Signs of the colonial era can be seen everywhere in Hong Kong, from historic buildings and statues to military remnants. But nowhere else are they as obvious as in the street names in Central and Western district. Given that the district was among the first to be developed during the early decades of British rule, many streets were named after British officials of the era.
For instance, Peel Street is named after a British prime minister, Robert Peel, and Wellington Street after the Duke of Wellington, who was also briefly prime minister. The Earl of Aberdeen lent his name to Aberdeen Street.
Just as these streets are close to one another, so were those after whom they are named. The Earl of Aberdeen served as British foreign secretary under both Peel and Wellington.
In terms of their contribution to Hong Kong, Aberdeen is the winner among these three. The British government took formal possession of Hong Kong when a Royal Navy party landed in 1841. The Earl of Aberdeen was foreign secretary from 1841 to 1846 under Peel and thus played a critical role in the early development of Hong Kong as a British colony.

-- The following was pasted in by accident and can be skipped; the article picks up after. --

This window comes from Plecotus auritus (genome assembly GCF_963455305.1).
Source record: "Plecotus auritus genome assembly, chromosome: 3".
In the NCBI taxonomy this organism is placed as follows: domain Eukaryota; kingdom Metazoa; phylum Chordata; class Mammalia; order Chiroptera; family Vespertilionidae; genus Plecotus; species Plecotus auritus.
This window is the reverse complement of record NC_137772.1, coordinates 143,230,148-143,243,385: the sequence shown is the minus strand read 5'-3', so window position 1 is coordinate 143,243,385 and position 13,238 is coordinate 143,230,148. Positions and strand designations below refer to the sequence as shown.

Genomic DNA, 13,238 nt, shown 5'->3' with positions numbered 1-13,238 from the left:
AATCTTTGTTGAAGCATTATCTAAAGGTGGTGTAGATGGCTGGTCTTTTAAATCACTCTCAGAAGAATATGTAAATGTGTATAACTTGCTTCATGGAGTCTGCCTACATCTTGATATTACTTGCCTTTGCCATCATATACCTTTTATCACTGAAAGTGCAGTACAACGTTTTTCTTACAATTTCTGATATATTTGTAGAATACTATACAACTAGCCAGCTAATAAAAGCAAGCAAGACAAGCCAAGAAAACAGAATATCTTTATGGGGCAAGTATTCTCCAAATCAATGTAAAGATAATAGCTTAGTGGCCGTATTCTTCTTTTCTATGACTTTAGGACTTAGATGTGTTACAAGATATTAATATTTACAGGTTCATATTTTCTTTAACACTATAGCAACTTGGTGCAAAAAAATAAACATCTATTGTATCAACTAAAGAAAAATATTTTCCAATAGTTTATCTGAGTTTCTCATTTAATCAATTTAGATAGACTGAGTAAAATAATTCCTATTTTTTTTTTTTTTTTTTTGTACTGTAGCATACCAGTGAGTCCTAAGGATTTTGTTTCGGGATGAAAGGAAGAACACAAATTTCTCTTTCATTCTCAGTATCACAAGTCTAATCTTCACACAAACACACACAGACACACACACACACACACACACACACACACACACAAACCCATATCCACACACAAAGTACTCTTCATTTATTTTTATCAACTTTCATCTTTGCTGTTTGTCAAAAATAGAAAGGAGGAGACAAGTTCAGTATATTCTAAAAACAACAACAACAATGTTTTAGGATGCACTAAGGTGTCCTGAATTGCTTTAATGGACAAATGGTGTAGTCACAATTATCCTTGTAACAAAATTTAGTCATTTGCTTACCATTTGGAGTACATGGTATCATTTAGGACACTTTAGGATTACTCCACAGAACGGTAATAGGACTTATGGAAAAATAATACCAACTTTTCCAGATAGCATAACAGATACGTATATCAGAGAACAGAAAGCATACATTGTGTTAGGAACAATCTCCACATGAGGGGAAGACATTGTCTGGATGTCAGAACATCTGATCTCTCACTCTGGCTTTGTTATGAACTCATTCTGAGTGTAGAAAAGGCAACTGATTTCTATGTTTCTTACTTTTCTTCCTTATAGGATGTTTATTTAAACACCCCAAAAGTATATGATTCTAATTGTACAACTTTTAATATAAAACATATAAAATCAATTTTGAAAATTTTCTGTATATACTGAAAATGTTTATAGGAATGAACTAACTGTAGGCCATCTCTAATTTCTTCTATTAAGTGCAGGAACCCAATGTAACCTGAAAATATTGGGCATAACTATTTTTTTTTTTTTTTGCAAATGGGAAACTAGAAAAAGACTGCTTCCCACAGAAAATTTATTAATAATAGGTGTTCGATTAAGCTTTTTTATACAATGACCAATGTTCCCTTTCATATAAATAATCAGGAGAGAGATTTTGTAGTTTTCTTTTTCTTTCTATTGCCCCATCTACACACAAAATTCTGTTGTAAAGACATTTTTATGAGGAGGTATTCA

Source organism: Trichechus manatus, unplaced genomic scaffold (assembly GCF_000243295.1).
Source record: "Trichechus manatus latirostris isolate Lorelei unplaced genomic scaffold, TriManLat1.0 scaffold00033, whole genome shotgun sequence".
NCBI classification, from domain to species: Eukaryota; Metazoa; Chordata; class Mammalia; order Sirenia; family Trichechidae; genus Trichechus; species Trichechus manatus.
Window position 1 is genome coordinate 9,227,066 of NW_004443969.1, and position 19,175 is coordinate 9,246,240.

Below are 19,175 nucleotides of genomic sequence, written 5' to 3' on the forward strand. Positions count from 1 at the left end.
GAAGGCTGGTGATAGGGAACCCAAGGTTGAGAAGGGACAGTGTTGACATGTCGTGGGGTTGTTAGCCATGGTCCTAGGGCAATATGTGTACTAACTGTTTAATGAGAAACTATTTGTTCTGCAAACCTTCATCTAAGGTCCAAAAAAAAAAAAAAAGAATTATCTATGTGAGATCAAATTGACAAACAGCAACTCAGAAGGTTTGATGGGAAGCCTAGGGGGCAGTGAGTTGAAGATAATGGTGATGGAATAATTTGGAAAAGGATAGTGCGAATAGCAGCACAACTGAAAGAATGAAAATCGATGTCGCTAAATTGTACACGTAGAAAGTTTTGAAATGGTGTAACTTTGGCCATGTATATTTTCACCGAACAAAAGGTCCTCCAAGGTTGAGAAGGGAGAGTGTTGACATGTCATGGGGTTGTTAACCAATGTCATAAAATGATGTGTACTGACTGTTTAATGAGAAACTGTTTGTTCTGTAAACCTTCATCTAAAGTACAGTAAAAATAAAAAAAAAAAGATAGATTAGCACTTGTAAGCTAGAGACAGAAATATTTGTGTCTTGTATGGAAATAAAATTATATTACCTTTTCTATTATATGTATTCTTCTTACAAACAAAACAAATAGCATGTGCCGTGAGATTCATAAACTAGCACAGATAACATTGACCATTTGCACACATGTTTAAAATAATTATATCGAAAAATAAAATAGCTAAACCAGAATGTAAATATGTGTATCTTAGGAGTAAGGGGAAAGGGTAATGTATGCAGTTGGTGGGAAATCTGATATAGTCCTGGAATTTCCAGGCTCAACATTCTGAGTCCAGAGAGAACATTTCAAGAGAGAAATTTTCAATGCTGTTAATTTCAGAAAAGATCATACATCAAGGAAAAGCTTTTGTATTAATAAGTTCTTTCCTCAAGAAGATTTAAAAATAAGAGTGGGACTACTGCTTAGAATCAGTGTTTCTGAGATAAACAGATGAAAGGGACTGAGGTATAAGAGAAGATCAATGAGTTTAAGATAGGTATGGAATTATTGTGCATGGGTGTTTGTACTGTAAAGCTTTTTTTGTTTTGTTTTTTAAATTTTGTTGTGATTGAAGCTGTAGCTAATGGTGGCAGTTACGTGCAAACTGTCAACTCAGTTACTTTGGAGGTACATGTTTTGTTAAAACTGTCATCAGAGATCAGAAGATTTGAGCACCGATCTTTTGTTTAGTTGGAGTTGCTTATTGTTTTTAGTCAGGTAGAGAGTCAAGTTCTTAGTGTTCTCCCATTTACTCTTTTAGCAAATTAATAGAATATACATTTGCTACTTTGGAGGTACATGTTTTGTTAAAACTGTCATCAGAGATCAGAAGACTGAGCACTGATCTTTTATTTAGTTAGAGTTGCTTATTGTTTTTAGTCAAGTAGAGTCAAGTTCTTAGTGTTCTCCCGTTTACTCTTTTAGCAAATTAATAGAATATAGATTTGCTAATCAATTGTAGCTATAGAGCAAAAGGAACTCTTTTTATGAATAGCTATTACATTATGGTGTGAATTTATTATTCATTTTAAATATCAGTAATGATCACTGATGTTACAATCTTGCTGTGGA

For example, he suggested to Queen Victoria in 1843 that a governor be appointed and a Legislative Council established in Hong Kong and that the governor should be given the power to make laws and ordinances for the colony. A bill to give effect to the proposals, which broke with precedent for the governance of British overseas territories, was duly tabled to Parliament, where it met strong opposition from some MPs. They were worried that the bill would give the governor “uncontrolled and a despotic power of legislating, criminally as well as civilly, for all British subjects in China”, in the words of Lord Campbell.
The bill was eventually passed, the establishment of the Legislative Council was authorised and Sir Henry Pottinger was appointed the first governor.
Today Aberdeen Street, which slopes up steeply from Wellington Street past PMQ to Caine Road, is lined with boutiques, stores and restaurants, including the Lin Heung Tea House, which has been in operation for over a century. At the bottom of the street are small stalls selling mahjong sets and second-hand books and offering services such as watch and clothing repair.